When I rsync or scp from a particular server I get a rather long message telling me the rules of the server. However when I setup regular pulls, I'd like to be able to suppress those messages in my logs. Looking through the man page suggest that -q should work, but that only quiets messages from scp itself. How can I do this?

5 Answers 5


In case you don't want to mess with your local ~/.ssh/config file and the --no-motd option is not working for you either, I had success setting the RSYNC_RSH env variable.

RSYNC_RSH="ssh -q" rsync

You may also try to use the rsync option -e

rsync -e 'ssh -q'
  • 1
    That worked for me when --no-motd failed.
    – RonJohn
    Commented Sep 26, 2018 at 9:24

For rsync, it has a --no-motd you can use to suppress the motd for your script and only see the output of what rsync is transferring. It looks like it was added in rsync 3.x since I don't see that option in 2.x.

The man page lists a caveat about not using it when trying to get a listing of modules you can rsync:


This option affects the information that is output by the client at the start of a daemon transfer. This suppresses the message-of-the-day (MOTD) text, but it also affects the list of modules that the daemon sends in response to the "rsync host::" request (due to a limitation in the rsync protocol), so omit this option if you want to request the list of modules from the daemon.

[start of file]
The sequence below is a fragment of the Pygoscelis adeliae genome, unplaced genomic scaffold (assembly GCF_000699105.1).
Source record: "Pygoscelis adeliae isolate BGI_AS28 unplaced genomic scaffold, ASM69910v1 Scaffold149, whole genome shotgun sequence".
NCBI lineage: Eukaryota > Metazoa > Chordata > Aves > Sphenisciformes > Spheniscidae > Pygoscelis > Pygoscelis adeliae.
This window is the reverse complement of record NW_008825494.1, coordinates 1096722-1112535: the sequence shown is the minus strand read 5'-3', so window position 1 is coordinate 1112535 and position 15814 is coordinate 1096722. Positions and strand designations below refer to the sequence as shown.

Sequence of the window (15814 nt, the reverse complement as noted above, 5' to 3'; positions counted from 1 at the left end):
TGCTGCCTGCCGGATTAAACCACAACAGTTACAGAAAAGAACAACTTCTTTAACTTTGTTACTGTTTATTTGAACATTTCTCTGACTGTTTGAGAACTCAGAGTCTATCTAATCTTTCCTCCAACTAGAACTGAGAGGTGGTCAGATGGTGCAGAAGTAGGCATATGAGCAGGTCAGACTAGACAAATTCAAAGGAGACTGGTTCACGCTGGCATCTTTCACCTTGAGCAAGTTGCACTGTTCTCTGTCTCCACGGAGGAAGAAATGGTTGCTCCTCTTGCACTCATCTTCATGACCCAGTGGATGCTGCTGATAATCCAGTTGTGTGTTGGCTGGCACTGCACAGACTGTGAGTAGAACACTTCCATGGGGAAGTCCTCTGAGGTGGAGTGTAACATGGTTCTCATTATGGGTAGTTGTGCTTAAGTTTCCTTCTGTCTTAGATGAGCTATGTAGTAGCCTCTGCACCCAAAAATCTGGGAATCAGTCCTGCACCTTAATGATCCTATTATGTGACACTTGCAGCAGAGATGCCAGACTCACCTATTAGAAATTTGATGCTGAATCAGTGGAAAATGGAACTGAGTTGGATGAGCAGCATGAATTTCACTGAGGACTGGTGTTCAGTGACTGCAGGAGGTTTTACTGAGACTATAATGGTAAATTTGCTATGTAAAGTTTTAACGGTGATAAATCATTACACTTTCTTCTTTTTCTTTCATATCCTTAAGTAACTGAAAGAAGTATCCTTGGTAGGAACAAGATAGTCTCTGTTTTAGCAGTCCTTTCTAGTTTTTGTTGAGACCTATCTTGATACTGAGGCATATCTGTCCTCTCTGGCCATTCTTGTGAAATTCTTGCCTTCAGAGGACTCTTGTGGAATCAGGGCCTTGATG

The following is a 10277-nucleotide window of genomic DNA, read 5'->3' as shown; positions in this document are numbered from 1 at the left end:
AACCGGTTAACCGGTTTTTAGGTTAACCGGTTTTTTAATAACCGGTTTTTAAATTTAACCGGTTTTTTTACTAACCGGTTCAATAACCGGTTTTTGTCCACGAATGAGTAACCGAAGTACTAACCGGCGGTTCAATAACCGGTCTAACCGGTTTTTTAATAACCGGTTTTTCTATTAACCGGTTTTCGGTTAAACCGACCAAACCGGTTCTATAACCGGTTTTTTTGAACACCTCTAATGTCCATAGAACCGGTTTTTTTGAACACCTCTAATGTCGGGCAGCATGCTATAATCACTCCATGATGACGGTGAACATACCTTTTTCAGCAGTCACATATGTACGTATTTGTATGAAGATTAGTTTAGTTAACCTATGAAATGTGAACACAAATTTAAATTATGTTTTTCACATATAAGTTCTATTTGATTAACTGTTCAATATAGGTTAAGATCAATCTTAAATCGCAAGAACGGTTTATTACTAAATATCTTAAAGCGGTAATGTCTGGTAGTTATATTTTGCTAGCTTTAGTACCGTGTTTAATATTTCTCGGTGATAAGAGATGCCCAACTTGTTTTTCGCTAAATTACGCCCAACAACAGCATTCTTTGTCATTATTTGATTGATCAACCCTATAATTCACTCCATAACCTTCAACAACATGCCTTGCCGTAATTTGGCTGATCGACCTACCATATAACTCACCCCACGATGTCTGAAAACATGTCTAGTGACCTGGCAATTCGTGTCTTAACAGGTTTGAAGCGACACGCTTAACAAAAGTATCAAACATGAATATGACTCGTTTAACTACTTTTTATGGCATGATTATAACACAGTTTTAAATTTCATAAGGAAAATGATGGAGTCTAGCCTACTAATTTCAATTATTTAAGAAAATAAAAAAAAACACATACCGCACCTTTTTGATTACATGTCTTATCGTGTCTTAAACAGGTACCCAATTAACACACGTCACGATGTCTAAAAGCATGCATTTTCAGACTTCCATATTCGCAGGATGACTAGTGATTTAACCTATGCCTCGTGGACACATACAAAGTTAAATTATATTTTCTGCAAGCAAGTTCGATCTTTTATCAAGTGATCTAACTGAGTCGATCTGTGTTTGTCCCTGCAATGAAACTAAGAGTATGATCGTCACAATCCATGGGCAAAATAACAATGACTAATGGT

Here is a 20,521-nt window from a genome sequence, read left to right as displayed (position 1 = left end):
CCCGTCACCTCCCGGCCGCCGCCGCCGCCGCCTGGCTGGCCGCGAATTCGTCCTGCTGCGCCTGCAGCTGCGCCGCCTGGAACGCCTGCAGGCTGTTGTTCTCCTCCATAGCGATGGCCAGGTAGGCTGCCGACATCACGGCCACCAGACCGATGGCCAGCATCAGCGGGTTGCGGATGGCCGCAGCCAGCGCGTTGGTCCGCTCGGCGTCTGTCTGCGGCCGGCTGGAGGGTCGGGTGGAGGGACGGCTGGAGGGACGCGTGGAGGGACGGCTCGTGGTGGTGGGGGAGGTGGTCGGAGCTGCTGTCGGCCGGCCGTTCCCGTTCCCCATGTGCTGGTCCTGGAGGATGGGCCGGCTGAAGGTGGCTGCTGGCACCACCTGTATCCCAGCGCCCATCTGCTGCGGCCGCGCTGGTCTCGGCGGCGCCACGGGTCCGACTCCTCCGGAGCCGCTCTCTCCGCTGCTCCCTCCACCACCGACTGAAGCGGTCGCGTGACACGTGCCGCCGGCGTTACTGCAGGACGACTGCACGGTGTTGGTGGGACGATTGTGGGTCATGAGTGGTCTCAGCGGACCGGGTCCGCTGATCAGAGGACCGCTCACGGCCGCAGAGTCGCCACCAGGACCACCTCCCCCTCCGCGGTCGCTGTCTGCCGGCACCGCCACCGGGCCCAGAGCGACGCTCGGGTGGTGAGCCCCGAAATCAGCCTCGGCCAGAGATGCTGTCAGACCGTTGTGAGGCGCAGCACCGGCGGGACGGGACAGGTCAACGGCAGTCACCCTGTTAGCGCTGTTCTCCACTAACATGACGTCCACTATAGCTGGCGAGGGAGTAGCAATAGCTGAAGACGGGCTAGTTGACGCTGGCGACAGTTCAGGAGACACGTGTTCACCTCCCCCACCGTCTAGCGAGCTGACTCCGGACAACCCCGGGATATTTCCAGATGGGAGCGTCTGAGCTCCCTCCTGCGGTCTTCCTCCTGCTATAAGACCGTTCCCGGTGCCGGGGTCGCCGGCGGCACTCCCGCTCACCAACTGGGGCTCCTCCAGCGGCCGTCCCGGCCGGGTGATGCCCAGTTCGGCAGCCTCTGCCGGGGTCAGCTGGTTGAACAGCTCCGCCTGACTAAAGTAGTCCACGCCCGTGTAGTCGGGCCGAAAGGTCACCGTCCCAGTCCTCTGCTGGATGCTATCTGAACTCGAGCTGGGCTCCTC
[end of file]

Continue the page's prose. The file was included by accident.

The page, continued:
For scp, trying touching the file ~/.hushlogin. When I scp files, I don't see the motd though but your set up might be different. The man page for login has more info:

If the file .hushlogin exists, then a "quiet" login is performed (this disables the checking of mail and the printing of the last login time and message of the day). Otherwise, if /var/log/lastlog exists, the last login time is printed (and the current login is recorded).

  • 9
    rsync --no-motd does not work for me. The SSH MOTD is still being shown.
    – Alicia
    Commented Sep 10, 2013 at 16:55

If your version of rsync doesn't support the --no-motd option, puting LogLevel quiet in ~/.ssh/config will do the trick.

  • The LogLevel quiet option worked for me. Note: I did have to create the file (~/.ssh/config), but I put in the one line, and voila! no more /etc/issue.net showing up!
    – user80656
    Commented Aug 12, 2014 at 20:42

You can probably suppress the motd by redirecting STDERR to /dev/null, but that way you will miss all other error messages too.

scp src dst 2> /dev/null
  • This is not an option, all output is being directed to a log file that needs review later - errors are important!
    – Hooked
    Commented Dec 27, 2012 at 22:21
  • Well stop being too biased. I think his solution is better than someone who suggested LogLevel quiet option which by the way suppressed all warnings and errors.
    – MaXi32
    Commented Aug 26, 2021 at 9:58

On my SuSE 11 system, I found the banner message in /etc/issue.net and then remarked out the banner line in my /etc/ssh/sshd_config file.

#banner /etc/issue.net

Then restarted the ssh daemon

service sshd restart

This suppressed the banner when using scp inside scripts and cleaned up the log files.

  • If the contents of issue.net must be shown, put them in a static /etc/motd or add it to whatever generates that file, and enable PrintMotd in sshd's config (default is enabled). That way it will be visible for interactive logins.
    – Walf
    Commented Feb 28, 2023 at 1:38

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